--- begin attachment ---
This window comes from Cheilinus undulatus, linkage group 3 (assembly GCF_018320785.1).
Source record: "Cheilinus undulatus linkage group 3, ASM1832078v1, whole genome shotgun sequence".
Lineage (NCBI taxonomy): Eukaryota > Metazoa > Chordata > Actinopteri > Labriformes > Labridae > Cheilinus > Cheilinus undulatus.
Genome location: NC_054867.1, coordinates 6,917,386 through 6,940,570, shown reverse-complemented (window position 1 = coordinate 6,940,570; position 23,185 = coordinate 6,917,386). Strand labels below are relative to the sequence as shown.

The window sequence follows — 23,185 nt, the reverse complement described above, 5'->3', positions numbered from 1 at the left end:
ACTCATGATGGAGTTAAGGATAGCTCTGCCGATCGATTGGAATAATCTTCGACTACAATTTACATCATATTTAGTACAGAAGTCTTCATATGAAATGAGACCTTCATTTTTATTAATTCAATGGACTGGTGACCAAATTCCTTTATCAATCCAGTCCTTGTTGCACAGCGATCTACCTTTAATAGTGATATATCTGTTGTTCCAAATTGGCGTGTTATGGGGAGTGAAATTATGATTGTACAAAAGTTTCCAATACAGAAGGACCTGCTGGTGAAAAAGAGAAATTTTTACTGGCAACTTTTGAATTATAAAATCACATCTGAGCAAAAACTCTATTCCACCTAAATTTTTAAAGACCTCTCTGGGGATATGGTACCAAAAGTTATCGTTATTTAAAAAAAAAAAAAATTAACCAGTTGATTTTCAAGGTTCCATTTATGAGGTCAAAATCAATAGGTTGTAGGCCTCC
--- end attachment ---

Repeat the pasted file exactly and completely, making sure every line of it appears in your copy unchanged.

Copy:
This window comes from Cheilinus undulatus, linkage group 3 (assembly GCF_018320785.1).
Source record: "Cheilinus undulatus linkage group 3, ASM1832078v1, whole genome shotgun sequence".
Lineage (NCBI taxonomy): Eukaryota > Metazoa > Chordata > Actinopteri > Labriformes > Labridae > Cheilinus > Cheilinus undulatus.
Genome location: NC_054867.1, coordinates 6,917,386 through 6,940,570, shown reverse-complemented (window position 1 = coordinate 6,940,570; position 23,185 = coordinate 6,917,386). Strand labels below are relative to the sequence as shown.

The window sequence follows — 23,185 nt, the reverse complement described above, 5'->3', positions numbered from 1 at the left end:
ACTCATGATGGAGTTAAGGATAGCTCTGCCGATCGATTGGAATAATCTTCGACTACAATTTACATCATATTTAGTACAGAAGTCTTCATATGAAATGAGACCTTCATTTTTATTAATTCAATGGACTGGTGACCAAATTCCTTTATCAATCCAGTCCTTGTTGCACAGCGATCTACCTTTAATAGTGATATATCTGTTGTTCCAAATTGGCGTGTTATGGGGAGTGAAATTATGATTGTACAAAAGTTTCCAATACAGAAGGACCTGCTGGTGAAAAAGAGAAATTTTTACTGGCAACTTTTGAATTATAAAATCACATCTGAGCAAAAACTCTATTCCACCTAAATTTTTAAAGACCTCTCTGGGGATATGGTACCAAAAGTTATCGTTATTTAAAAAAAAAAAAAATTAACCAGTTGATTTTCAAGGTTCCATTTATGAGGTCAAAATCAATAGGTTGTAGGCCTCC